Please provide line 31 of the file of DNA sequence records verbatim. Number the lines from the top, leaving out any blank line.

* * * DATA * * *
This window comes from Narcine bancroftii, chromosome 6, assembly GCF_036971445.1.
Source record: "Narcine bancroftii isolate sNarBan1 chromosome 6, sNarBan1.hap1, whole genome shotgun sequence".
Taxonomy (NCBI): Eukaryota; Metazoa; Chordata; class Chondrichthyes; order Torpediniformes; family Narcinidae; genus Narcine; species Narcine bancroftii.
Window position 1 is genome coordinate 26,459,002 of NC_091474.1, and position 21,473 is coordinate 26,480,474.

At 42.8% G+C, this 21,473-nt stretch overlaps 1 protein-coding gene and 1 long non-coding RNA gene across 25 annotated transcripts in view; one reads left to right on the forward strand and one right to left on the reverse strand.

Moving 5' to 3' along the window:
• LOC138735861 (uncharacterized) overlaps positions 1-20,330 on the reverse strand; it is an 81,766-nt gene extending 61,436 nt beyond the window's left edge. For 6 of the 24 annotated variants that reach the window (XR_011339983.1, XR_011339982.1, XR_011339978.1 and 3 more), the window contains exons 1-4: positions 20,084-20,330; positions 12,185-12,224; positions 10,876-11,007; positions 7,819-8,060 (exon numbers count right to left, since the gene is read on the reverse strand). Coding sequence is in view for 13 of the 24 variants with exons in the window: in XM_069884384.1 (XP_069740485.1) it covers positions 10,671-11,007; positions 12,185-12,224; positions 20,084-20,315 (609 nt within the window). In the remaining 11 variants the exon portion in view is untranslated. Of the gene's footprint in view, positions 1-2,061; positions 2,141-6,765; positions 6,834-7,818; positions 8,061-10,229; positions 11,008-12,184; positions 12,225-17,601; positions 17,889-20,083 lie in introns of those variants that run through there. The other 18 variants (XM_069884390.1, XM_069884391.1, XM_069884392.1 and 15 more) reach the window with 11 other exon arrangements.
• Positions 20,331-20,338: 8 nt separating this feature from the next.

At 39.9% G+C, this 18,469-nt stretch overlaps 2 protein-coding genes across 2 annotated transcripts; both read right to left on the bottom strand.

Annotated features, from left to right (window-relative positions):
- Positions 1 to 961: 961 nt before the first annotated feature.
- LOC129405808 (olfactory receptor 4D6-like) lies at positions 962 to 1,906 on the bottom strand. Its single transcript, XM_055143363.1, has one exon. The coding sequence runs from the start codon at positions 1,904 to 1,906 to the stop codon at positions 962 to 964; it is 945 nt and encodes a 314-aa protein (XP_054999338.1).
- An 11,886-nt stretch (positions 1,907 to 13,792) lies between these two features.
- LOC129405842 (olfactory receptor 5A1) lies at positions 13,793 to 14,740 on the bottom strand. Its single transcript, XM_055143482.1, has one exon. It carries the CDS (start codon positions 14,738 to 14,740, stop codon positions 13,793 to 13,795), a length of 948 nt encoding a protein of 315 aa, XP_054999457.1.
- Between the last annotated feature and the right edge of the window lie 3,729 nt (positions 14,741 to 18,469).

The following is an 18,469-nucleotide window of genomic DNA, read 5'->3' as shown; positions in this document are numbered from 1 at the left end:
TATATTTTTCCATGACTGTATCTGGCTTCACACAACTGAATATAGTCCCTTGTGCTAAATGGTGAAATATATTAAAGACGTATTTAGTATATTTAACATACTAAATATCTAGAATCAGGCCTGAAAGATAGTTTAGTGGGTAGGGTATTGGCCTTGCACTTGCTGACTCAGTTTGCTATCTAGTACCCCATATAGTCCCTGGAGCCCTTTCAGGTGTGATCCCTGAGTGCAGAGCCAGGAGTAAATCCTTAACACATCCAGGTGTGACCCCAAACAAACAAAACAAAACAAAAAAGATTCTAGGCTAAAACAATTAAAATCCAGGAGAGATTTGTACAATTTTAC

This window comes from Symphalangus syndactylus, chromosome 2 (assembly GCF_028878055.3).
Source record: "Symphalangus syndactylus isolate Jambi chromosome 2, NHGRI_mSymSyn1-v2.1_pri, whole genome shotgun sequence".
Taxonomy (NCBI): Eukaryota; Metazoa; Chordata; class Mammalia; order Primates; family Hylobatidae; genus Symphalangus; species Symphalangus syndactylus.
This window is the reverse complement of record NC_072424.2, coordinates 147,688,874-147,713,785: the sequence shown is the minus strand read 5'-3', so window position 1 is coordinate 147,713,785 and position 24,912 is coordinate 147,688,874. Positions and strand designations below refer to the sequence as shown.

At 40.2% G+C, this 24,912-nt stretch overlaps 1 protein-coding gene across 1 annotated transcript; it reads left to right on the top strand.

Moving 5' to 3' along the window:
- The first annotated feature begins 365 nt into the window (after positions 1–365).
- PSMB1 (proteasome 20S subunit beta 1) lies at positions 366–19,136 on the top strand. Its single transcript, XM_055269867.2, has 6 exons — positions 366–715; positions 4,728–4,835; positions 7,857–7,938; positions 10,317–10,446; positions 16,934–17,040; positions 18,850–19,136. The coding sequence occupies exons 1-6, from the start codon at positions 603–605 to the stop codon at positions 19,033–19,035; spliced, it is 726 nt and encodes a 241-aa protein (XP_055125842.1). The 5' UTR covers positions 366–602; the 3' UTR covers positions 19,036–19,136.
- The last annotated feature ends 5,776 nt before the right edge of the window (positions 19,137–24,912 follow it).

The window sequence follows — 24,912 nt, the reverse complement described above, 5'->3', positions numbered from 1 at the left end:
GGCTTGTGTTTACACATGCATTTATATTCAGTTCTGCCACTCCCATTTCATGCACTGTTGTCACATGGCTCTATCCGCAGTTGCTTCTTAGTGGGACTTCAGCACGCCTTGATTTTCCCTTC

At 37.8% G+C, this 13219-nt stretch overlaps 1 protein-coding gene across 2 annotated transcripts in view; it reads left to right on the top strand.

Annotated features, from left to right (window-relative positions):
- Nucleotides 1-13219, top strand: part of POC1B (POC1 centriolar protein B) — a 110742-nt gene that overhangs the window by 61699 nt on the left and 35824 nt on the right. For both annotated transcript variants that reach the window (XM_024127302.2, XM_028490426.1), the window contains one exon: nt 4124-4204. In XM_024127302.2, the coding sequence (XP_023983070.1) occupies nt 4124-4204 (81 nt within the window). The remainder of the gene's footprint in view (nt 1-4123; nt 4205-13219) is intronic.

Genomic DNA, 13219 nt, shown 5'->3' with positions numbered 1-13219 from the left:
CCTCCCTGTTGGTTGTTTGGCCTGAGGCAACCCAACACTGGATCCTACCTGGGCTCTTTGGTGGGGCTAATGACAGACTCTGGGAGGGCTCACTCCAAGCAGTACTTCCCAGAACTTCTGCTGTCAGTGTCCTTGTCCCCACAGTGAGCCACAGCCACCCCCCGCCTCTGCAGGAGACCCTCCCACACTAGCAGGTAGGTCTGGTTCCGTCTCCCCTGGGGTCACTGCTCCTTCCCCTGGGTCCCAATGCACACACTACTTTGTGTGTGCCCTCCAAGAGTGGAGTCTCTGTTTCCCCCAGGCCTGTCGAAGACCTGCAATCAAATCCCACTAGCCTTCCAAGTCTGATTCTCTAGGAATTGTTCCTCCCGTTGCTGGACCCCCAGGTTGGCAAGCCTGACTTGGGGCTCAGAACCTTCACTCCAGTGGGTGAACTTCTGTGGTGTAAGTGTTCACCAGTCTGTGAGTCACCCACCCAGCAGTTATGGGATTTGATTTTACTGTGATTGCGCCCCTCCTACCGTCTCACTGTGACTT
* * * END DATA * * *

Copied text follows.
- Nucleotides 1-13219, top strand: part of POC1B (POC1 centriolar protein B) — a 110742-nt gene that overhangs the window by 61699 nt on the left and 35824 nt on the right. For both annotated transcript variants that reach the window (XM_024127302.2, XM_028490426.1), the window contains one exon: nt 4124-4204. In XM_024127302.2, the coding sequence (XP_023983070.1) occupies nt 4124-4204 (81 nt within the window). The remainder of the gene's footprint in view (nt 1-4123; nt 4205-13219) is intronic.